This fall will probably be the first time most children have been on a school bus since the start of the pandemic. While returning to the classroom may provoke more anxiety among parents and children in 2021 than in 2019, you can be assured that riding the school bus doesn’t have to be one of the experiences you worry about.

According to the National Highway Traffic Safety Administration (NHTSA), school buses are the safest vehicles on the road for your children. About 25 million students ride the bus every day during a normal school year. From 2010 to 2019, 126 occupants were killed in school transportation vehicles, only a tiny fraction of the total number of people killed on the roads. In fact, the research shows that students are 70 times more likely to make it to school safely on the bus than in a car.

This is partly because busses are designed for children’s safety. They are highly visible with flashing red lights, stop-sign arms and a bright yellow color. They have cross-view safety mirrors, offer protective seating, high crush standards and rollover protection features. Most newer school busses are equipped with seatbelts or lap belts and have emergency exit options in all areas of the bus.

At the same time, the regulations covering school bus drivers are designed to ensure they behave safely in traffic. Although the laws vary state by state, school bus drivers are generally required to receive more training than any other driver. They undergo background checks and must have current Department of Transportation Medical Certificates, first aid training and pre-employment and random drug and alcohol testing. They also are required to maintain a clean driving record, both professionally and personally.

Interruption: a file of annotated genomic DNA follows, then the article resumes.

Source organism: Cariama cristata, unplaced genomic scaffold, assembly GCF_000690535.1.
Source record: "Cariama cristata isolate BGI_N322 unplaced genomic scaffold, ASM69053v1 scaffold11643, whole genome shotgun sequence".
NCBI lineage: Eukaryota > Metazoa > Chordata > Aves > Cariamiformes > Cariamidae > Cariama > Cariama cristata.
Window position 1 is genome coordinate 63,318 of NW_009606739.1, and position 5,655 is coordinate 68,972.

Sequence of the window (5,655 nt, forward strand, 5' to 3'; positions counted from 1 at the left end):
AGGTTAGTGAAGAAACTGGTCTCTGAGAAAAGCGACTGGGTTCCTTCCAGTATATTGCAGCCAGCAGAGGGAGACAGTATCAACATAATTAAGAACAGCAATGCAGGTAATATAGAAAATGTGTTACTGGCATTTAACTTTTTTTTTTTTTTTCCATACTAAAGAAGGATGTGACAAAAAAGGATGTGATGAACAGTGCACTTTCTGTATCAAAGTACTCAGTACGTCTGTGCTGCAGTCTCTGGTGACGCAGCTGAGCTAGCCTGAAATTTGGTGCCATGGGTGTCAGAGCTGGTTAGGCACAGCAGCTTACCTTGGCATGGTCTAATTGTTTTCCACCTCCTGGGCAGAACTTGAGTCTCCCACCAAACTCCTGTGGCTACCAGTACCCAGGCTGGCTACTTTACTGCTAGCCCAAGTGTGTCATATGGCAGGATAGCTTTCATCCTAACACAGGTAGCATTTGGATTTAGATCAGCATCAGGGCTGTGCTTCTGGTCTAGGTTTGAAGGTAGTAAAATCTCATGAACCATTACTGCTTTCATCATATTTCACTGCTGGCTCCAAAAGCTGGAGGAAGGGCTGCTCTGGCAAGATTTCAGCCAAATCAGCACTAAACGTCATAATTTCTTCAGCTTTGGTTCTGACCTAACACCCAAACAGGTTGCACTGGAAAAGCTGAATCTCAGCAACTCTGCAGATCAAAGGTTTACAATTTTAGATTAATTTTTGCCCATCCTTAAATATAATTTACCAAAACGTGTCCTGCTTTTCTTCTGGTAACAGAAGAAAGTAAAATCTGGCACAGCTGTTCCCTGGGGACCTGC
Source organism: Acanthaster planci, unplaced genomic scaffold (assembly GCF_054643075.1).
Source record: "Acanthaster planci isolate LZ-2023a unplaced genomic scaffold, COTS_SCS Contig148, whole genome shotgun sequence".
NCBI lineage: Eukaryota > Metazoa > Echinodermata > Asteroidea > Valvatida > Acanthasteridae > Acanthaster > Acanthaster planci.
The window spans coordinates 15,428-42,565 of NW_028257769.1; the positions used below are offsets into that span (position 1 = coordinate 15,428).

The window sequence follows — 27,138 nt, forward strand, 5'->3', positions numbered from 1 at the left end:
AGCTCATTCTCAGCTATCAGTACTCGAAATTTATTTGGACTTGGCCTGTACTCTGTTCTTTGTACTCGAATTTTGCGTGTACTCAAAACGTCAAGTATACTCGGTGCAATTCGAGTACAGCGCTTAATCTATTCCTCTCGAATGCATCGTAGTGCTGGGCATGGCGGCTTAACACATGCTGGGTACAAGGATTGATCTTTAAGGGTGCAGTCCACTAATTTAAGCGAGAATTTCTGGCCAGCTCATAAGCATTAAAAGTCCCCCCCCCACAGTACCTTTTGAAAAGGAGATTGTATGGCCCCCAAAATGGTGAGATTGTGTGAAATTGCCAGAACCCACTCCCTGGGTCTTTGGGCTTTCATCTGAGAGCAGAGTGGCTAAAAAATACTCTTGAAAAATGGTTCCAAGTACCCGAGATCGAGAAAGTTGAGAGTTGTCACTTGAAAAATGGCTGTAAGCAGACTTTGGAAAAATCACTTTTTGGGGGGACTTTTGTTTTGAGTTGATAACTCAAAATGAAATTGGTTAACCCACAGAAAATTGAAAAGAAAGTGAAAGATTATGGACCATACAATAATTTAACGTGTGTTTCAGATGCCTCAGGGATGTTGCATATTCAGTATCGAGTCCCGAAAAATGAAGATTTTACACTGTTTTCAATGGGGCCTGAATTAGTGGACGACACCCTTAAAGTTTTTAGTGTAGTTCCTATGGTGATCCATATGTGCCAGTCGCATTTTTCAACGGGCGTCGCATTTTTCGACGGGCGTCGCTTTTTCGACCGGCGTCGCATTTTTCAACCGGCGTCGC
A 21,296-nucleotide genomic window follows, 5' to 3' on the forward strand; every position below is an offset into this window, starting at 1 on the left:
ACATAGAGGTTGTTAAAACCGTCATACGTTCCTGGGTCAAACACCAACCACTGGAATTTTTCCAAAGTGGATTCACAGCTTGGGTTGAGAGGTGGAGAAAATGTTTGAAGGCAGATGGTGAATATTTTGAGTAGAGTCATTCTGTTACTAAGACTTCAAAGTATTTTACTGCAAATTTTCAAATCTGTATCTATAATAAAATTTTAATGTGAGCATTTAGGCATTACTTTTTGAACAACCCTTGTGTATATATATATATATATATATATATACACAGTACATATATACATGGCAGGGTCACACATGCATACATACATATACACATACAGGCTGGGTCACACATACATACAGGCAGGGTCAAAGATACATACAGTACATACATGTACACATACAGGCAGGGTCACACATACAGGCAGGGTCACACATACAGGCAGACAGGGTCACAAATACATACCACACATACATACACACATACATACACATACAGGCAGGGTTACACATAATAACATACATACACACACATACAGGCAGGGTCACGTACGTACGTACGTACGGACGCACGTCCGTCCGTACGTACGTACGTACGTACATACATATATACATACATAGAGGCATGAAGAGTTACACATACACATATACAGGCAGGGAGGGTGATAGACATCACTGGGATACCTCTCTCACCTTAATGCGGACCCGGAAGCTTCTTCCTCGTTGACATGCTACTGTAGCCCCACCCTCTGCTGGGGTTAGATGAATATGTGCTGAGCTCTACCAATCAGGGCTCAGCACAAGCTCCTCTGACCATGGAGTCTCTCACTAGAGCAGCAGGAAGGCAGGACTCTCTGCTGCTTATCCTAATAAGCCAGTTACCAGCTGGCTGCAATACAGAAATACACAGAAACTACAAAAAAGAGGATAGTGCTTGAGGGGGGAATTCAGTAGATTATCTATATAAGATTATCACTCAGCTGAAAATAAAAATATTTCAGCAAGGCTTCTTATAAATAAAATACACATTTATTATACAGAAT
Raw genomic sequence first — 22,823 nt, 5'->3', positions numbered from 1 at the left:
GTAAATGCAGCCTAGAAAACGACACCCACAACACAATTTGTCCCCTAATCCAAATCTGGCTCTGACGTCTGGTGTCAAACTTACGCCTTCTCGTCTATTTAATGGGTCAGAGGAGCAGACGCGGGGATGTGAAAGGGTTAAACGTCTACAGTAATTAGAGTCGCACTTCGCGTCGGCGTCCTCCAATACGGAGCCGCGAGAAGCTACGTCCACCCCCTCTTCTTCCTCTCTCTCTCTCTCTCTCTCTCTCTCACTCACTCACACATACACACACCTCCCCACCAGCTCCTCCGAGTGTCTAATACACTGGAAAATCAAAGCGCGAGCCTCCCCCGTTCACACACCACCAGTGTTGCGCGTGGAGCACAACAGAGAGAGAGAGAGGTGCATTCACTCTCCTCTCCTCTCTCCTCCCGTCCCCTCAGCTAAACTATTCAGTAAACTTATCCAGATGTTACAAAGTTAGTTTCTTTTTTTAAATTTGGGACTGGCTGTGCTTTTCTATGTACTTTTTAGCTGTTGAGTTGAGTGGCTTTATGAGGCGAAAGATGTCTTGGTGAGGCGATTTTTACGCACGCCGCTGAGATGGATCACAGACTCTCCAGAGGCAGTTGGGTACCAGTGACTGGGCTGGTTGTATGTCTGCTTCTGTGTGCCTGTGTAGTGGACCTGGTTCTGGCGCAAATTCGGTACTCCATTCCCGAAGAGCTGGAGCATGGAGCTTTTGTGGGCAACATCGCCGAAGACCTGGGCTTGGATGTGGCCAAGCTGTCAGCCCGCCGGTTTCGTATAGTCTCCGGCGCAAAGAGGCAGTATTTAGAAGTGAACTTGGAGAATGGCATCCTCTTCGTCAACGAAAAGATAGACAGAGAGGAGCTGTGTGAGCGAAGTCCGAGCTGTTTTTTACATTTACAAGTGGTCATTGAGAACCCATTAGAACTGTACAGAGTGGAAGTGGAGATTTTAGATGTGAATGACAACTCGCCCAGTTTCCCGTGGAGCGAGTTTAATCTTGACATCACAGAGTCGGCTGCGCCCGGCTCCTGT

But even with these precautions, we all have to do our part to keep kids on busses safe.

School Bus Safety Tips

  • By law, drivers must stop if they are behind a school bus displaying yellow or red flashing lights and a stop sign. Passing a school bus with red flashing lights can result in hefty fines and penalties.  
  • If there is a school bus in front of your vehicle, always keep a safe distance so that you have time to slow down and stop when the bus does.  
  • Drivers should be especially cautious and follow the speed limit in school zones and near bus stops. Remember to stay alert and look for kids who may be trying to get to or from the school bus.
  • Parents can help children prepare to safely get on the bus. Make sure they have plenty of time to get to the bus stop because running to catch the bus is dangerous. Encourage them to pack all belongings in their backpack or book bag so they don’t drop items as they approach, get on or get off the bus.  Urge them not to pick up something as they are getting on or off the bus, without notifying the driver first.
  • Walk with your young kids to the bus stop and wait with them until it arrives. Make sure drivers can see the kids at your bus stop.
  • Don’t allow children to play in the street while waiting for the bus.
  • Teach kids to stand at least three giant steps back from the curb as the bus arrives, wait to approach the bus until it has come to a complete stop and board the bus one at a time.
  • If your child needs to cross the street after exiting the bus, he or she should take five giant steps in front of the bus, make eye contact with the bus driver and cross when the driver indicates it’s safe. They should never walk behind the bus.
  • When they are on, children must be seated and not moving around the bus.
  • If a student misbehaves and causes disruption, the driver has the right to take away their privilege to ride the bus.
  • Children should not be texting, use their mobile devices or headphones while getting on or off the bus. They need to be alert to what is going on around them.

We at TSS wish everyone a safe return to the classroom. For additional questions about traffic safety resources, contact our safety specialists at